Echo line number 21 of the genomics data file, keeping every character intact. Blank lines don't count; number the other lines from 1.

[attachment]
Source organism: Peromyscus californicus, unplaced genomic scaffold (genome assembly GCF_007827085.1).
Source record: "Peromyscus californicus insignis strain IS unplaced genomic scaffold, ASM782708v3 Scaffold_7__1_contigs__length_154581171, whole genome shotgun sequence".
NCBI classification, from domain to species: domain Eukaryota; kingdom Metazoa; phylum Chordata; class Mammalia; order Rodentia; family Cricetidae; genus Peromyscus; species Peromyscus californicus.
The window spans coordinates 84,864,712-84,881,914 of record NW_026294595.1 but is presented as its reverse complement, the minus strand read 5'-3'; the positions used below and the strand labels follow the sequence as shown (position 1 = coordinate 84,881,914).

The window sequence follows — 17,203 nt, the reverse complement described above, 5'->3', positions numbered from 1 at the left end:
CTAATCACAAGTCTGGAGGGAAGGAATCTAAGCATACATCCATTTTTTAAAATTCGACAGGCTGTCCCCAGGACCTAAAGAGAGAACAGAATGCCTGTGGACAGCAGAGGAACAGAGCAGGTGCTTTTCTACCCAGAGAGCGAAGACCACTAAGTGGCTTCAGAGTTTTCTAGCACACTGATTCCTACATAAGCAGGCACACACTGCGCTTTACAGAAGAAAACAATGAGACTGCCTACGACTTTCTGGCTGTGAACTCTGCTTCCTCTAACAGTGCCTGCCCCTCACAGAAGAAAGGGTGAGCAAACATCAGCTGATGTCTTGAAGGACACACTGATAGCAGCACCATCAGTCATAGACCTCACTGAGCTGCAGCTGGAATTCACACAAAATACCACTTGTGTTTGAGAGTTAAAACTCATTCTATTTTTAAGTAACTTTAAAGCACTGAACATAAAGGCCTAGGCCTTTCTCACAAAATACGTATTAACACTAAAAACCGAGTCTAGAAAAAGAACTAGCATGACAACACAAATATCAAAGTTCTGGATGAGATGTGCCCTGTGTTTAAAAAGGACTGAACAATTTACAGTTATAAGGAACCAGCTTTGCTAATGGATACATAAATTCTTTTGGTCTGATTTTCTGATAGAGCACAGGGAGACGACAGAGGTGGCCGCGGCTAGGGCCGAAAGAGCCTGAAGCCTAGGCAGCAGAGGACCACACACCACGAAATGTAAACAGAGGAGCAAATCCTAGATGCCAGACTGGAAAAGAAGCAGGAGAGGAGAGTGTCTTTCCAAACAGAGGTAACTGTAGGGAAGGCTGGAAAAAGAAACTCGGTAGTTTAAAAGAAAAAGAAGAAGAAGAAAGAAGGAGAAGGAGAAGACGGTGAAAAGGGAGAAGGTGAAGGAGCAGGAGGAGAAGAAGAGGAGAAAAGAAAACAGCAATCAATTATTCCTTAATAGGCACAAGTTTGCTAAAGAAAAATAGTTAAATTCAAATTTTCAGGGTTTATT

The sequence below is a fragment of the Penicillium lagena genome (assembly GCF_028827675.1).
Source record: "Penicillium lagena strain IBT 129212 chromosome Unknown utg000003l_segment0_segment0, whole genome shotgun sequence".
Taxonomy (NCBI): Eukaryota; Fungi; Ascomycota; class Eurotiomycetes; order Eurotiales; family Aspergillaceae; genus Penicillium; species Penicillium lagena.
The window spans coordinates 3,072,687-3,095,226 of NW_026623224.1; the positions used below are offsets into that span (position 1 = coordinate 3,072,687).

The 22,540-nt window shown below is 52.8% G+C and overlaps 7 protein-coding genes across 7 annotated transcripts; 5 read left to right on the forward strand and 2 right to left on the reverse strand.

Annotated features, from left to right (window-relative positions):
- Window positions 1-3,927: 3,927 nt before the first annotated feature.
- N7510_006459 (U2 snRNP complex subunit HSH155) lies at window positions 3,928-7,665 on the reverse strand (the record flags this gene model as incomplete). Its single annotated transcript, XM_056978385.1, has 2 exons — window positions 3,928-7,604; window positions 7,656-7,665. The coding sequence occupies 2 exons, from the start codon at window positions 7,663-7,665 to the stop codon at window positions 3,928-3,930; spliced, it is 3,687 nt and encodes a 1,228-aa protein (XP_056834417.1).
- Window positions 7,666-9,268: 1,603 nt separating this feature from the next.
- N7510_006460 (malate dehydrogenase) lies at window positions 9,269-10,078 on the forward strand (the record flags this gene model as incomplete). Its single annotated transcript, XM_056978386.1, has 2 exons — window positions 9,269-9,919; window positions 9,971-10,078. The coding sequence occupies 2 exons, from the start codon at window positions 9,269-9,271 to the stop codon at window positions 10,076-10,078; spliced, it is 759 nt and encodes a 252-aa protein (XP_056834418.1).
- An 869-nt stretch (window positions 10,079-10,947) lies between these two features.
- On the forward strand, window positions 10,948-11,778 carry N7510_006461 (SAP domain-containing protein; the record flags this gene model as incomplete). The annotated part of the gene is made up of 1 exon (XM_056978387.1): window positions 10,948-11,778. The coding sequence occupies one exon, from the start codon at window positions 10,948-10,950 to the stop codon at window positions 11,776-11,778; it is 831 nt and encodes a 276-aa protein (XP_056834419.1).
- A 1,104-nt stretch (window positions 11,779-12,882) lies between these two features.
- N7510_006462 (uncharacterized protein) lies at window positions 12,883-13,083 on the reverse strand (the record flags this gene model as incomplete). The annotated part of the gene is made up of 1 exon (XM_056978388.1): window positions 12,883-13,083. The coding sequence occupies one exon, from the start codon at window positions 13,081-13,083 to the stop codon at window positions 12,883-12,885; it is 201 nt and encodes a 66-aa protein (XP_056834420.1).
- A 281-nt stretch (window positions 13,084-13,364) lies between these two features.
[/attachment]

- A 281-nt stretch (window positions 13,084-13,364) lies between these two features.